Rural Land Rights in China: Evolution and Case Studies*
Liu Shouying (刘守英), Xiong Xuefeng (熊雪锋) and Long Tingyu (龙婷玉)
School of Economics, Renmin University of China (RUC), Beijing, China
Abstract: Constant divisions of rural land rights and contract renegotiations are the hallmark of China’s collective ownership system. Rural land ownership, property and operation systems in China have experienced four stages of evolution: (i) The People’s Communes, which served administrative and economic functions, exercised integrated collective land ownership, property, and operation rights. (ii) Under the system of “threetier ownership with production teams as basic accounting units,” production teams exercised the ownership right over land plots with greater autonomy and were responsible for organizing farm work. (iii) The household contract system has entitled farmers to claim surplus products and turned farm households into the basic unit of agricultural production.Subsequently, the reform of collective ownership has further enhanced farmers’ contract rights and separated their operation rights from contract rights. The separation of rural land ownership, contract and operation rights marks a top-down design of the structure of China’s rural land rights after the collective ownership system and the reform of household contract system. By recognizing separate contract and operation rights without changing collective ownership, the separation aims to protect rural land contract and operation rights in accordance with the law. As in the four case studies, Chongzhou, Songjiang, Meitan and Liupanshui have experienced a restructuring of collective ownership, contract and operation rights. Their experience foretells complexities in the future evolution of rural land rights in China.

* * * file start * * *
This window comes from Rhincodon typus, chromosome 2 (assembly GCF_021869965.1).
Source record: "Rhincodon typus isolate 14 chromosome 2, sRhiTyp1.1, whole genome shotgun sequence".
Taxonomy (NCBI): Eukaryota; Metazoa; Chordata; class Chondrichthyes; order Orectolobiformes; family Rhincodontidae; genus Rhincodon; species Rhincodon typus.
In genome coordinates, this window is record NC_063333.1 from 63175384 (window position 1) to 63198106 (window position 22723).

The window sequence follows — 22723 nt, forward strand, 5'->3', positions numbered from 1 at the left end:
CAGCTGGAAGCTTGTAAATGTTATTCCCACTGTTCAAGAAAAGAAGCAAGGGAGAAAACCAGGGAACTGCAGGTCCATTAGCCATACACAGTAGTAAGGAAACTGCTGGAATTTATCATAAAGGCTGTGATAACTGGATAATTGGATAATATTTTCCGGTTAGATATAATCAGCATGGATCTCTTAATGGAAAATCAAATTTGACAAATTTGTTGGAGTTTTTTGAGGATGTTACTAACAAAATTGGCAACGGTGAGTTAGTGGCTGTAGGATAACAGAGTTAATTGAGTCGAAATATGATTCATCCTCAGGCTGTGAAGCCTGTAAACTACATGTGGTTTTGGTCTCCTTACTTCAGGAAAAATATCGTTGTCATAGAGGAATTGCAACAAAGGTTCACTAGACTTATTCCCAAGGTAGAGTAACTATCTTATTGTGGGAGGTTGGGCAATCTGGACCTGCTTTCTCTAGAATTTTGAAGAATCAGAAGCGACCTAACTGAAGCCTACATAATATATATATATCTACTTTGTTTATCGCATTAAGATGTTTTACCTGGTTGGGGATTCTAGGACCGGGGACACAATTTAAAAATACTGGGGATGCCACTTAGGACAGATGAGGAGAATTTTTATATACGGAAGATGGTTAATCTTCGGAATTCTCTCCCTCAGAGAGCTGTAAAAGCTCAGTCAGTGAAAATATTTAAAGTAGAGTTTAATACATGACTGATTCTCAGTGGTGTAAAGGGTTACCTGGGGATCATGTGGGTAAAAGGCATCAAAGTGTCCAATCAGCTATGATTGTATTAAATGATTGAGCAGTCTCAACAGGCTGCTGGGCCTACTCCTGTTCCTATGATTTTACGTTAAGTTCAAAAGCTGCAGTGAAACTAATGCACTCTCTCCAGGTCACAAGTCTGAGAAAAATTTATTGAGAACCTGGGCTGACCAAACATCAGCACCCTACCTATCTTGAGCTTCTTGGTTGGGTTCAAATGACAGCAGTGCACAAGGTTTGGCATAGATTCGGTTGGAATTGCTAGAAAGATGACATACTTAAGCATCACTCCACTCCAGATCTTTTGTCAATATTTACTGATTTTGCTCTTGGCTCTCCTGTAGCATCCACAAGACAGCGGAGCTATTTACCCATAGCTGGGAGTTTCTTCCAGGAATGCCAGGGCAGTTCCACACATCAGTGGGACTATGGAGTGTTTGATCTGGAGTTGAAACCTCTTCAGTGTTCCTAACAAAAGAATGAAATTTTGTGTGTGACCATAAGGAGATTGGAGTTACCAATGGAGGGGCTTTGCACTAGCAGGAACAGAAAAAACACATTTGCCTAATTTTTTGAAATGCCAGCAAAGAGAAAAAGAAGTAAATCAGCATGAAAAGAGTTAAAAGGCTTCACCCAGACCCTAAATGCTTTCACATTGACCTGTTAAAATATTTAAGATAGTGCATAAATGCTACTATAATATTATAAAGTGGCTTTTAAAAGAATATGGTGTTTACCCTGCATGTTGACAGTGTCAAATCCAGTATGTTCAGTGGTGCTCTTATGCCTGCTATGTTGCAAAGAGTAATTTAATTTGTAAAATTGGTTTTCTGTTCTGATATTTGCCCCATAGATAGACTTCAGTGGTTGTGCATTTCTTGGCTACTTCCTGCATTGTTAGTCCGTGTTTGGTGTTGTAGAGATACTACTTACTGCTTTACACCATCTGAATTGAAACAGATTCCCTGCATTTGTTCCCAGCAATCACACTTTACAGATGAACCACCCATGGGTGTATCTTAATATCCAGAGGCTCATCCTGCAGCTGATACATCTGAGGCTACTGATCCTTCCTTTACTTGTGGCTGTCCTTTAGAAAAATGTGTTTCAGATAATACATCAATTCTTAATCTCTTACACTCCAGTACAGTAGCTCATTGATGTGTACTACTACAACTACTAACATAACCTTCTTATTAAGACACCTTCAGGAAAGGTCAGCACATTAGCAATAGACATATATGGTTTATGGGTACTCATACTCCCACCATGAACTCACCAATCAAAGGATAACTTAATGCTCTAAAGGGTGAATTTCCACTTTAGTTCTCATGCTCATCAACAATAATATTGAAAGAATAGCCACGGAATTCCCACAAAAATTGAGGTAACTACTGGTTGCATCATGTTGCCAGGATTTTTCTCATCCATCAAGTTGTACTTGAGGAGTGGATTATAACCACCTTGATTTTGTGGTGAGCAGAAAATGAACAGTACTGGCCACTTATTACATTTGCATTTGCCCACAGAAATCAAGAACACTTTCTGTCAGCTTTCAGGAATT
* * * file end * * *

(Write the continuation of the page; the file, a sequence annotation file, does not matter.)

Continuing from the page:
Keywords: collective ownership, land rights, division of land rights, institutional evolution
JEL Classification Codes: P21, P25, P26, Q15, R52
DOI: 1 0.19602/j .chinaeconomist.2020.03.08